Does the Government put enough money into lifelong learning? Grace McCann hears from three over-65s, who have found their lives transformed

Lifelong learning is a ministerial buzz-phrase. But is the Government putting its money where its mouth is? The National Institute of Adult Continuing Education (Niace) is worried that it isn't. It has written to the Learning and Skills Council (LSC - the further-education funding body) to express concern that the LSC's recent funding proposals focus on vocational training to the detriment of learning for the joy of it. "Learning for personal development is good for our health," says Sue Cara, the director of programmes and policy at Niace. Next Wednesday, the LSC will publish its latest plans for adult learners - the Skills Strategy. "We're waiting with bated breath to see if there is anything in there to reflect the needs of older people," says Cara. Below three retirees make the case for learning.

Douglas Hassall, 79, first sat down at a keyboard in 1939. He was planning to learn typing skills to improve his job prospects. Then war broke out and he served in the Navy for five years. Douglas has recently completed a series of IT courses at City College Manchester. He features in an advertising campaign for the college and can be seen on buses and billboards in Manchester.

"I went down to a local hospital to see my brother and people there said: 'Hello Mr. Famous!' which was a little embarrassing.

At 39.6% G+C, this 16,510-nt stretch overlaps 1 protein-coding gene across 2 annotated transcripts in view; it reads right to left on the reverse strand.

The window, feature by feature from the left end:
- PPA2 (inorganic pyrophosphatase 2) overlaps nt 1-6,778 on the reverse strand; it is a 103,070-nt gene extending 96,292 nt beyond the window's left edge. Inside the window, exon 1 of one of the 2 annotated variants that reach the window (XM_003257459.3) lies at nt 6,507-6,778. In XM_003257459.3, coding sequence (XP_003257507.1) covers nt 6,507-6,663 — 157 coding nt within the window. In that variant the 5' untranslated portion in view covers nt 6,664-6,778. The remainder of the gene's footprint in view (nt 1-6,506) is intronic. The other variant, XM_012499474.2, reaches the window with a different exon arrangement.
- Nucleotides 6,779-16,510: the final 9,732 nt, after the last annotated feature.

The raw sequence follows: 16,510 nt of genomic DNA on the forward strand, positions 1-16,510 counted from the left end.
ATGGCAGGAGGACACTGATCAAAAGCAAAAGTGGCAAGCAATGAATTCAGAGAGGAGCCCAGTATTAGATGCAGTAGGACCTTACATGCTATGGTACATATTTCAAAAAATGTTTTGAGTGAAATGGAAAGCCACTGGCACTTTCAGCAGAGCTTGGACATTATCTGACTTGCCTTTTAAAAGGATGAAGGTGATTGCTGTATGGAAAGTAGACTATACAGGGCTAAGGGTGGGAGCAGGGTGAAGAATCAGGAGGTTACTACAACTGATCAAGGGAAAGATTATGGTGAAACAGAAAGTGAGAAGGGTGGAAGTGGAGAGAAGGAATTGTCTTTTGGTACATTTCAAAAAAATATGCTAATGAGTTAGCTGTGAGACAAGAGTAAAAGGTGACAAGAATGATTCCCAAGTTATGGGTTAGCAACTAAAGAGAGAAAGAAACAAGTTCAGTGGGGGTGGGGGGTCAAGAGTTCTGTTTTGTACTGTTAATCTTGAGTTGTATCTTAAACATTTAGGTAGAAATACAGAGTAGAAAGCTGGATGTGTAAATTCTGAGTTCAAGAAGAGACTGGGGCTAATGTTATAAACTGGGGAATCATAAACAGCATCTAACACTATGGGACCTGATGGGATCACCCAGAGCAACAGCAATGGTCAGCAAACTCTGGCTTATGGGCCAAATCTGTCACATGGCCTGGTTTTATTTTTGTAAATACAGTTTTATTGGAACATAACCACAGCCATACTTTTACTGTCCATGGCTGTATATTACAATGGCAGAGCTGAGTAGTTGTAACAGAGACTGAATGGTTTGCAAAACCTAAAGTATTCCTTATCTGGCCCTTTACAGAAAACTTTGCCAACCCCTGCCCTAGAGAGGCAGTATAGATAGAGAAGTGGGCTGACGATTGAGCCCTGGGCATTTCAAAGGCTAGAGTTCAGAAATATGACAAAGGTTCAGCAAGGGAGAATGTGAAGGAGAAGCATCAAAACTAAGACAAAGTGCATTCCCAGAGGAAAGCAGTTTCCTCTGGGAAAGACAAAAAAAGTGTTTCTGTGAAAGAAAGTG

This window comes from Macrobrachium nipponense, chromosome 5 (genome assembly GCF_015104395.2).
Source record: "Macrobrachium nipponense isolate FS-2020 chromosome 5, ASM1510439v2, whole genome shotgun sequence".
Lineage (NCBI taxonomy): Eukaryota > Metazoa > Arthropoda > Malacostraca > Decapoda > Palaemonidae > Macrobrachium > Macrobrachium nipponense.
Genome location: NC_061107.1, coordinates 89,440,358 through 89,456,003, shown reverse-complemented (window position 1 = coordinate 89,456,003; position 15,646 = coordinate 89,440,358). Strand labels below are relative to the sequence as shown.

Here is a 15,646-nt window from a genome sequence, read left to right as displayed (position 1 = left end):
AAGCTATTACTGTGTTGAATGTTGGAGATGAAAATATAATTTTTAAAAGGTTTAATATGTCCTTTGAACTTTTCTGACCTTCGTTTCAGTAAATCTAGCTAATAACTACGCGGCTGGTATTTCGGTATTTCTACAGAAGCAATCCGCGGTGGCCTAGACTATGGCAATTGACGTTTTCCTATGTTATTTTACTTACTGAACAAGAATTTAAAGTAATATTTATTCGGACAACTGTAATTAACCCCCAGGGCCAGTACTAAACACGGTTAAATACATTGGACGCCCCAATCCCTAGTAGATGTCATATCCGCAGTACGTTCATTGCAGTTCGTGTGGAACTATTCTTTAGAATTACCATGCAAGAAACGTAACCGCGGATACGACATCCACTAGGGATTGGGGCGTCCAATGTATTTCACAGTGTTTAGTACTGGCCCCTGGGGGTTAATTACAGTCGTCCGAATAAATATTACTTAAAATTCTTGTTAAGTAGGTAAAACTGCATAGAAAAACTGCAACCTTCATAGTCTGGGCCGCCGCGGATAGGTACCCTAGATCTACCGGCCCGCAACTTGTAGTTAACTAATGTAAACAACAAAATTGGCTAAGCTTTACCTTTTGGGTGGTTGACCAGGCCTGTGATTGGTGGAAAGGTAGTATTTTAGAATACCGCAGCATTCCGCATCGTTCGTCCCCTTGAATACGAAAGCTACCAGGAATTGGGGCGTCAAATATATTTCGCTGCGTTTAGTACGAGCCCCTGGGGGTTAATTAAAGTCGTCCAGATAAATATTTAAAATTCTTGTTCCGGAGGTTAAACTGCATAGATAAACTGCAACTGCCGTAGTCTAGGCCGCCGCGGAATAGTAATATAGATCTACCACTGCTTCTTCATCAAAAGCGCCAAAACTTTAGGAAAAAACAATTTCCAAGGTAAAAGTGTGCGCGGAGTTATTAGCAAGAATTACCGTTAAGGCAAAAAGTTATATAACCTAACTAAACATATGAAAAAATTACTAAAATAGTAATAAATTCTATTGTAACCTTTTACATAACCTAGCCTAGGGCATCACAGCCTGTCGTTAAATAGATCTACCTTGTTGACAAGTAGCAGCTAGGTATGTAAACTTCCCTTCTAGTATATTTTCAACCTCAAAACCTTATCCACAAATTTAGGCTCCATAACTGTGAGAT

"I retired at 65 and like to keep busy. I try to keep up with the news and it always mentioned the internet. I wasn't sure what it was, and thought: 'I'm getting left behind'.

"I was never one for writing when I was younger but I like word-processing because you can alter your mistakes. When I was in the forces, I used to write to my mother only once every six weeks. I can see how worrying that must have been now. Spreadsheets fascinate me because I worked for Greater Manchester Transport, allocating buses and drivers, and writing up schedules took me 10 days. I wish we had had spreadsheets in those days.

"I found learning difficult at first - it's easy to get discouraged. But as time goes on you don't need so much help from the tutor. My son and daughter both live in Australia. Last year my son had to be treated in Adelaide for cancer of the tongue and was unable to speak for a number of weeks. However e-mails proved invaluable as a means of communicating - I was able to have a twice-weekly update on his progress.

"One of my interests is ballroom dancing - my wife and I go every Tuesday. We knew a chap who produced leaflets about classes, with different fonts and a graphic of a dancing couple. I think it would be nice to do stuff like that and plan to take a graphic design course."

Lisa Wolfe, 83, lives in Manchester. She is Jewish and was born in Austria, from where she fled with her family to Britain in 1938 to escape Nazi persecution. A great-grandmother, she regularly takes day and weekend courses at Alston Hall, a council-run residential college in Longridge, Preston, where she was voted learner of the year in 1998.